The Complete CHO Culturing Guide
Figure 1: Cricetulus griseus
Deciding when to use mammalian cells:
In synthetic biology, cells can be one of the most valuable tools at a researcher's disposal. Bacterial and mammalian cells are of particular interest as they can be used for an infinite amount of applications including drug delivery, protein expression, DNA amplification, and of course vaccine production. When it comes time to choose the right cell type that best suits the project at hand, several design constraints must be taken into account. The biggest constraint is the actual function needed to be carried out. If the cell in question is going to be used to mimic the native environment of the human body, then mammalian cells are preferred. This should be obvious as human cells are mammalian cells or eukaryotic. Bacterial cells on the other hand are prokaryotes. There are several key differences between Prokaryotes and eukaryotes, chief among those is the fact that Eukaryotes are compartmentalized through organelles and Prokaryotes have no organelles. The lack of organelles means that molecules will interact completely differently inside bacterial cells compared to mammalian cells. Thus, when trying to understand how a certain drug, enzyme, or other molecule interacts within the human body, mammalian cells are the gold standard.
In the context of iGEM, immortalized cell lines are of particular interest as they are the perfect cell line for undergraduate researchers who aren’t too familiar with mammalian cell culture. Immortalized cell lines are cells that developed or were engineered to have mutations that allow them to divide an indefinite amount of times. They are robust and much hardier than primary cells that are harvested directly from tissue sources. CHO-DG44 cells (Chinese Hamster Ovarian cells) are an immortalized cell line that was derived from CHO-K1 cells. CHO-DG44 cells are distinguished by their lack of a dihydrofolate reductase gene. Without this gene, DG44 cells require glycine, hypoxanthine, and thymidine (GHT) to proliferate. There are several CHO variants on the market and it is important to understand what mutations are useful for specific applications. In the protocol below, culture of CHO-DG44 cells (and any CHO cell line) will be explained so that any and all future iGEM teams can start their own CHO cell culture.
All Reagents and Devices Needed:
CHO-DG44 cells CHO Complete Media 10 % Fetal Bovine Serum FBS Dulbecco’s Modified Eagle Medium DMEM 1% Penicillin Streptomycin Hypoxanthine Thymidine HT 100X PBS Phosphate Buffered Saline Store at room temperature DI Water NaCl KCl NA2HPO4 KH2PO4 0.5% Trypsin-EDTA DMSO 70% EtOH Serological Pipette 50 and 15mL centrifuge tubes 10,25, 2, and 1mL serological pipette tips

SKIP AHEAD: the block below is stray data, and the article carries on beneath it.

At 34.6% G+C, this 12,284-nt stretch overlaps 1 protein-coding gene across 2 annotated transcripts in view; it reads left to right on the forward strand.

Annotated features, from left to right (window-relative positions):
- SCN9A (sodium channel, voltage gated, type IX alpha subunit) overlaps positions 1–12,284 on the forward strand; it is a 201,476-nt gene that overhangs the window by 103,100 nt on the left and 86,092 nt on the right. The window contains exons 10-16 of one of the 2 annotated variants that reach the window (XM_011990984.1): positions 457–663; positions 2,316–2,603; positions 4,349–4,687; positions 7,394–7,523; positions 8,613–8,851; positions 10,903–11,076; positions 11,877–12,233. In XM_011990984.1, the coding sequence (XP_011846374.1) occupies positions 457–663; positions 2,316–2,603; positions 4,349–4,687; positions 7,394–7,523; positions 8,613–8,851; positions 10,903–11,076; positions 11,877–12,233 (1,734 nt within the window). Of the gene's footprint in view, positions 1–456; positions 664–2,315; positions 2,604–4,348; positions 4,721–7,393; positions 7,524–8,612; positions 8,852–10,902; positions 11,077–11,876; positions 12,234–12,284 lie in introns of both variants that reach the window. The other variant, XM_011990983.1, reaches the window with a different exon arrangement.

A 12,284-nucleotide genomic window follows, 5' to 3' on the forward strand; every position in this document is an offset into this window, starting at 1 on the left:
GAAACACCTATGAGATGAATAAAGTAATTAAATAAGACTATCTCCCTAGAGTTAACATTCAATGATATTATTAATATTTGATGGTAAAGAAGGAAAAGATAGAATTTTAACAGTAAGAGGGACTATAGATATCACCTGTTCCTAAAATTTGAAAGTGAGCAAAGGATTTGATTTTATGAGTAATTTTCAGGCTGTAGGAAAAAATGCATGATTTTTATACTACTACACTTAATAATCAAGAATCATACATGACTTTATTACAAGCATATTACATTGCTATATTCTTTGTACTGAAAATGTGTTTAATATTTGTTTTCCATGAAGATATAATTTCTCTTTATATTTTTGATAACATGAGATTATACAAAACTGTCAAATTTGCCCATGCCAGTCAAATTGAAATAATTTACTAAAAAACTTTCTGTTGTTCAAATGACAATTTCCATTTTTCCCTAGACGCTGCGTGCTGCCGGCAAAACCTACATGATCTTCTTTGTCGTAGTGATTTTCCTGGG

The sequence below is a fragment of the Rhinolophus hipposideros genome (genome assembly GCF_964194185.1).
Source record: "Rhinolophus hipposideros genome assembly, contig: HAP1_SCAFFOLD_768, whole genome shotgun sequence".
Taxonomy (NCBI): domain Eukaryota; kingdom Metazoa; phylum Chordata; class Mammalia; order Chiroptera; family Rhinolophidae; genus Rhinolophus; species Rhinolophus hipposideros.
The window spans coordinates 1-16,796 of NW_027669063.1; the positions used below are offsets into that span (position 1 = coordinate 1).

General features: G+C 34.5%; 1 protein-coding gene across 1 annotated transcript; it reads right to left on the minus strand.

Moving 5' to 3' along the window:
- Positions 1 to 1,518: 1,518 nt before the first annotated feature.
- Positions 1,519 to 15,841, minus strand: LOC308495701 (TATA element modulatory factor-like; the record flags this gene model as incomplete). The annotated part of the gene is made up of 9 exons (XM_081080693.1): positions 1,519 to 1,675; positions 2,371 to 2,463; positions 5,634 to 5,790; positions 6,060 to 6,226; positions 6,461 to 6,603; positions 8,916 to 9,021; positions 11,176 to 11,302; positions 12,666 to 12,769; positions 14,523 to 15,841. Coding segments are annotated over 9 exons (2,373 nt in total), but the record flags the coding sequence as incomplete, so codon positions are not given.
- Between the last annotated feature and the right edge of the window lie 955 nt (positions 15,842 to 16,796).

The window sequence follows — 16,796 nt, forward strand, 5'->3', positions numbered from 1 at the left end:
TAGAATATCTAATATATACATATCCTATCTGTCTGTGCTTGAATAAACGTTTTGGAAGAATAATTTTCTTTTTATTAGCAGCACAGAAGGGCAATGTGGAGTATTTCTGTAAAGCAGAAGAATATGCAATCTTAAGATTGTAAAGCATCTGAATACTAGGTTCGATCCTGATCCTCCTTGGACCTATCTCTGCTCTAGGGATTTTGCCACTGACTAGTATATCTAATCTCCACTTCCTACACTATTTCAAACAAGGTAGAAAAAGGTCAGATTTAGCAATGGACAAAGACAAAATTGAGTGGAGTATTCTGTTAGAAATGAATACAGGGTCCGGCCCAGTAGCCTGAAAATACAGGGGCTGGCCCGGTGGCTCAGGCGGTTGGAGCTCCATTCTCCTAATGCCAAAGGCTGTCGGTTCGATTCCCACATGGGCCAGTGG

Hemocytometer With Disposable Glass Coverslips Counter Trypan Blue T75 Culture Flasks Kimtech Kimwipes 37℃ Water Bath Inverted Microscope Benchtop Centrifuge 37℃ CO2 Incubator Set at 5% CO2 -20℃ and 4℃ Fridges Two-Step Vacuum Filtration System For Aspiration Biological Safety Hood A Room With Negative Airflow
Reagent Guide and Storage
CHO Complete Media 500mL: Work in culture hood to keep reagents sterile 440mL Dulbecco’s Modified Eagle Medium DMEM Store at 4℃ 50mL 10 % Fetal Bovine Serum FBS Aliquot into 50mL tubes and store at -20℃ Thaw in 4℃ overnight 5mL 1% Penicillin Streptomycin Store at -20℃ Thaw in 37℃ water bath 5mL Hypoxanthine Thymidine HT100X If making from scratch: Dissolve 136 mg of hypoxanthine and 38 mg of thymidine in 100mL of molecular water Filter sterilize using a 0.22 micron filter Aliquot into 5mL and store at -20℃ Filter sterilize using a disposable filter sterilization kit with a 0.22 micron filter
Figure 2: Filter steralization
Remove the top clear lid and transfer all reagents into the top container Attach the vacuum hose nozzle and replace the clear lid Turn on the vacuum to sterilize Unscrew the now empty top container and crew on the colored cap to seal the now full container Make at least four 50mL aliquots and store the stock and aliquots at 4℃ When you have used up two of the four aliquots make another two to always have small batches of media at the ready
Obtain an autoclave safe 1L media bottle Fill bottle with 800mL of DI water 8.0g NaCL 0.2g KCl 1.44g Na2HPO4 0.24g KH2PO4 When weighing salts, be exact as possible to make pH balancing easier Dissolve salts in DI water Measure pH of water Add HCl or NaOH in small 1mL increments until the pH reaches 7.4 Try and be as exact as possible Autoclave for 20 minutes at 15psi and at 121℃ If you don’t have access to an autoclave, filter sterilize Store at room temperature
Cryofreezing Media: (Make the same day you are going to use it) This recipe can be scaled up or down depending on how many cryovials you want to fill 9.5mL of your Complete CHO Media 0.5mL DMSO Thaw at room temperature is frozen Store in -20℃ Filter sterilize and store at 4℃ or use immediately
Storage of other reagents: 0.5% Trypsin-EDTA (Store at -20℃ ) Thaw in 37℃ water bath 70%EtOH (Store at room temperature) Trypan Blue (Store at room temperature)
Setting Up Your Two Step Aspiration System:
Figure 3: Two step vaccum filter
#Good Practices to Follow: